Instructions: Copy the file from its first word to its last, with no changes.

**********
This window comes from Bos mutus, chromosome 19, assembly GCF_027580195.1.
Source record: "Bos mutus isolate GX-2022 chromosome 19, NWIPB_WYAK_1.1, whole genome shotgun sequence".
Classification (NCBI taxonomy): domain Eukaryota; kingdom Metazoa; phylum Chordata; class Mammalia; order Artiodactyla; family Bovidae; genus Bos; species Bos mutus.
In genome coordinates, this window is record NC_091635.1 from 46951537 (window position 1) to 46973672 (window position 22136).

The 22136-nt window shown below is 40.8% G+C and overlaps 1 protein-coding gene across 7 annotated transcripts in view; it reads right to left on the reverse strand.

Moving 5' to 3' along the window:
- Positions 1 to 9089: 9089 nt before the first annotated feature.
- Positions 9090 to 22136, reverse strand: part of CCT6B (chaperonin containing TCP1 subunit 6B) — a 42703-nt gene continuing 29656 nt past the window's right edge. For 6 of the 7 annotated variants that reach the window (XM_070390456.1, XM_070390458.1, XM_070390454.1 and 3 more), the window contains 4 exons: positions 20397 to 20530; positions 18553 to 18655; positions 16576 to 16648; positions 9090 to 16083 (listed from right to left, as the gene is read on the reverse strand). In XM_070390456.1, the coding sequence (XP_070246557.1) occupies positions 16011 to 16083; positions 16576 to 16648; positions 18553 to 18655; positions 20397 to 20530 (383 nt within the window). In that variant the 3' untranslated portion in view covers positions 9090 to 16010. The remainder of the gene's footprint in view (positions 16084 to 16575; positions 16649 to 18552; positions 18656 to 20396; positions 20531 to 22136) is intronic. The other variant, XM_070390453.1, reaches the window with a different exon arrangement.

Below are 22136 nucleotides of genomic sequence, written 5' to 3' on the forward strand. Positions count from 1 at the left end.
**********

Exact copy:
This window comes from Bos mutus, chromosome 19, assembly GCF_027580195.1.
Source record: "Bos mutus isolate GX-2022 chromosome 19, NWIPB_WYAK_1.1, whole genome shotgun sequence".
Classification (NCBI taxonomy): domain Eukaryota; kingdom Metazoa; phylum Chordata; class Mammalia; order Artiodactyla; family Bovidae; genus Bos; species Bos mutus.
In genome coordinates, this window is record NC_091635.1 from 46951537 (window position 1) to 46973672 (window position 22136).

The 22136-nt window shown below is 40.8% G+C and overlaps 1 protein-coding gene across 7 annotated transcripts in view; it reads right to left on the reverse strand.

Moving 5' to 3' along the window:
- Positions 1 to 9089: 9089 nt before the first annotated feature.
- Positions 9090 to 22136, reverse strand: part of CCT6B (chaperonin containing TCP1 subunit 6B) — a 42703-nt gene continuing 29656 nt past the window's right edge. For 6 of the 7 annotated variants that reach the window (XM_070390456.1, XM_070390458.1, XM_070390454.1 and 3 more), the window contains 4 exons: positions 20397 to 20530; positions 18553 to 18655; positions 16576 to 16648; positions 9090 to 16083 (listed from right to left, as the gene is read on the reverse strand). In XM_070390456.1, the coding sequence (XP_070246557.1) occupies positions 16011 to 16083; positions 16576 to 16648; positions 18553 to 18655; positions 20397 to 20530 (383 nt within the window). In that variant the 3' untranslated portion in view covers positions 9090 to 16010. The remainder of the gene's footprint in view (positions 16084 to 16575; positions 16649 to 18552; positions 18656 to 20396; positions 20531 to 22136) is intronic. The other variant, XM_070390453.1, reaches the window with a different exon arrangement.

Below are 22136 nucleotides of genomic sequence, written 5' to 3' on the forward strand. Positions count from 1 at the left end.